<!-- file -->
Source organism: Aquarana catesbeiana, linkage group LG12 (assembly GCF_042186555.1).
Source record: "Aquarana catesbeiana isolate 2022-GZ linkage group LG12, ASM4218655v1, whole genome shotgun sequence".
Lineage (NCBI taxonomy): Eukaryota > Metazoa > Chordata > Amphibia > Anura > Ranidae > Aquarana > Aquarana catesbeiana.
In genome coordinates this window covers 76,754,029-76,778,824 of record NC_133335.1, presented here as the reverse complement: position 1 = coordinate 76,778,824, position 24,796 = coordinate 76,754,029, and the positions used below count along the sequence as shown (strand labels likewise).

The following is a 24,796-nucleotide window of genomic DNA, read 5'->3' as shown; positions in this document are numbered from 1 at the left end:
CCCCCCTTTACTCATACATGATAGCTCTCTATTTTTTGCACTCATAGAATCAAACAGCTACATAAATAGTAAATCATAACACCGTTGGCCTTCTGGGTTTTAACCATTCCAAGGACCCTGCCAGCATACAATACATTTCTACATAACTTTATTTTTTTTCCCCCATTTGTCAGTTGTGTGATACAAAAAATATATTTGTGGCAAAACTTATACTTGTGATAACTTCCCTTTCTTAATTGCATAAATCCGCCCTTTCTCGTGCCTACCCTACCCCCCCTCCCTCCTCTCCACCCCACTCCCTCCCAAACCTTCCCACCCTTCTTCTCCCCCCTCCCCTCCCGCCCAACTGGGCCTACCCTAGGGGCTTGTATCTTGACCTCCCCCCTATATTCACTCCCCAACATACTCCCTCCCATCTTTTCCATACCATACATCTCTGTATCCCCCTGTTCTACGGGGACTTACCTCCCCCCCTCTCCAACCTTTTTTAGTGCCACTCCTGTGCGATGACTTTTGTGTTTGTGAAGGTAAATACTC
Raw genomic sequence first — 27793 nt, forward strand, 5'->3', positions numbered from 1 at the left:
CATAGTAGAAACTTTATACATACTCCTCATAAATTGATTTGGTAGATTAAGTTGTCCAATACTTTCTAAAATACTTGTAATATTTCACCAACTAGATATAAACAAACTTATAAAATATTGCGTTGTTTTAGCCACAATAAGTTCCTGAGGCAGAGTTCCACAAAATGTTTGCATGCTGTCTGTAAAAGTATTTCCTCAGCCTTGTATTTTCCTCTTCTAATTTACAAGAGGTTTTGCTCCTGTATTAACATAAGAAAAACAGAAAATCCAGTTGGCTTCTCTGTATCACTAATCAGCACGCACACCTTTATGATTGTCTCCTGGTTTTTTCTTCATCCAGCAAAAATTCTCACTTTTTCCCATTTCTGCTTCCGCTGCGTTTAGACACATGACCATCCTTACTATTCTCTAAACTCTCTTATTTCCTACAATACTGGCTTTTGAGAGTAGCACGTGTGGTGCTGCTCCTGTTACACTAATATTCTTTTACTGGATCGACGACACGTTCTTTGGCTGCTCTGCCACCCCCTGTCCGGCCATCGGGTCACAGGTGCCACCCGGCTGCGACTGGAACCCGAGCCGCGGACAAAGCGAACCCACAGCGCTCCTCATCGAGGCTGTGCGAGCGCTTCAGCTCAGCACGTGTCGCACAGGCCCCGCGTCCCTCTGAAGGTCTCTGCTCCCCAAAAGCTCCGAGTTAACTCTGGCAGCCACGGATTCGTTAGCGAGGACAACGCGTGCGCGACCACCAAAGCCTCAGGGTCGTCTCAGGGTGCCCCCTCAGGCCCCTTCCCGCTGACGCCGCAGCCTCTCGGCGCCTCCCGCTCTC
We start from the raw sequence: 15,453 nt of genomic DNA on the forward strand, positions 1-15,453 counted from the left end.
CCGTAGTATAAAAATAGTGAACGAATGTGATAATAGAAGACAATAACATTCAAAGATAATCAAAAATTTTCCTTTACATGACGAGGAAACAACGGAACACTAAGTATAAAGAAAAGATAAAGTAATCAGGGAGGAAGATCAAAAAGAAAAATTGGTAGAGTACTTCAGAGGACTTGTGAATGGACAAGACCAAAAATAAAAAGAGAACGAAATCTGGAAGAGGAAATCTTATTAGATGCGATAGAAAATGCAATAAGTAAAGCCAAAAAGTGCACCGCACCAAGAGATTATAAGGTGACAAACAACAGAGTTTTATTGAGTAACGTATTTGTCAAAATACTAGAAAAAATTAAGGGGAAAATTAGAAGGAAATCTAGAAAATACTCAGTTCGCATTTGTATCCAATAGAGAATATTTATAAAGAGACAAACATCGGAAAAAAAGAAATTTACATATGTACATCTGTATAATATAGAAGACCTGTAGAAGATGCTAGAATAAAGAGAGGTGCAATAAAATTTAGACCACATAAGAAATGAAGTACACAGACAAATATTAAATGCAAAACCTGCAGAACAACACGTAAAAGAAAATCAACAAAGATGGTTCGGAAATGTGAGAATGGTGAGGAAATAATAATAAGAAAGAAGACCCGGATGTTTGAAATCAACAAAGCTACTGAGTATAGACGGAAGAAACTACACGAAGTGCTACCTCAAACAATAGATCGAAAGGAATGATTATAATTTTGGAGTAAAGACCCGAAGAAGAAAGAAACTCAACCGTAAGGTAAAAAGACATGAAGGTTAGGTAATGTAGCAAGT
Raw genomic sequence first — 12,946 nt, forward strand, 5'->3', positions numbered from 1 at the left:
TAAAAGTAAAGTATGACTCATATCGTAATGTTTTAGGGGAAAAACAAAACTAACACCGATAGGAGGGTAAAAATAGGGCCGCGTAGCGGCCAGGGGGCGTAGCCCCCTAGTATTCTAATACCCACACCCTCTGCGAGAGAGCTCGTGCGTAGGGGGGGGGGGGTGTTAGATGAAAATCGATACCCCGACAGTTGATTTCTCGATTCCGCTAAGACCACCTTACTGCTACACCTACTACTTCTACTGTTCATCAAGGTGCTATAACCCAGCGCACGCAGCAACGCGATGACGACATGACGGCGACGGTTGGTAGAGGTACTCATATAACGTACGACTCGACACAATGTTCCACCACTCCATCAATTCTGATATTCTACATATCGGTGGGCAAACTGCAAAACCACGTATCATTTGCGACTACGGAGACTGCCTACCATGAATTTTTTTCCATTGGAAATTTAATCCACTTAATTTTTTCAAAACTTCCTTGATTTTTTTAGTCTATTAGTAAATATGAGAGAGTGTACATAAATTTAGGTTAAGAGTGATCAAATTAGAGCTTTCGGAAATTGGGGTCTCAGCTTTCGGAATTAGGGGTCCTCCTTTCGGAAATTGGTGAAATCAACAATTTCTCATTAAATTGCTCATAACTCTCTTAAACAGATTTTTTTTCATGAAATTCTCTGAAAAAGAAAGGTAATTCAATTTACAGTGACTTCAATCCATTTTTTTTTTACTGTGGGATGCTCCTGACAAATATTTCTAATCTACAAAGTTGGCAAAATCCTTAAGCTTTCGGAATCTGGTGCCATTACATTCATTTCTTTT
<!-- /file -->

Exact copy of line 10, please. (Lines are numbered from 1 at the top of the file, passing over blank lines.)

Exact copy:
CCGTAGTATAAAAATAGTGAACGAATGTGATAATAGAAGACAATAACATTCAAAGATAATCAAAAATTTTCCTTTACATGACGAGGAAACAACGGAACACTAAGTATAAAGAAAAGATAAAGTAATCAGGGAGGAAGATCAAAAAGAAAAATTGGTAGAGTACTTCAGAGGACTTGTGAATGGACAAGACCAAAAATAAAAAGAGAACGAAATCTGGAAGAGGAAATCTTATTAGATGCGATAGAAAATGCAATAAGTAAAGCCAAAAAGTGCACCGCACCAAGAGATTATAAGGTGACAAACAACAGAGTTTTATTGAGTAACGTATTTGTCAAAATACTAGAAAAAATTAAGGGGAAAATTAGAAGGAAATCTAGAAAATACTCAGTTCGCATTTGTATCCAATAGAGAATATTTATAAAGAGACAAACATCGGAAAAAAAGAAATTTACATATGTACATCTGTATAATATAGAAGACCTGTAGAAGATGCTAGAATAAAGAGAGGTGCAATAAAATTTAGACCACATAAGAAATGAAGTACACAGACAAATATTAAATGCAAAACCTGCAGAACAACACGTAAAAGAAAATCAACAAAGATGGTTCGGAAATGTGAGAATGGTGAGGAAATAATAATAAGAAAGAAGACCCGGATGTTTGAAATCAACAAAGCTACTGAGTATAGACGGAAGAAACTACACGAAGTGCTACCTCAAACAATAGATCGAAAGGAATGATTATAATTTTGGAGTAAAGACCCGAAGAAGAAAGAAACTCAACCGTAAGGTAAAAAGACATGAAGGTTAGGTAATGTAGCAAGT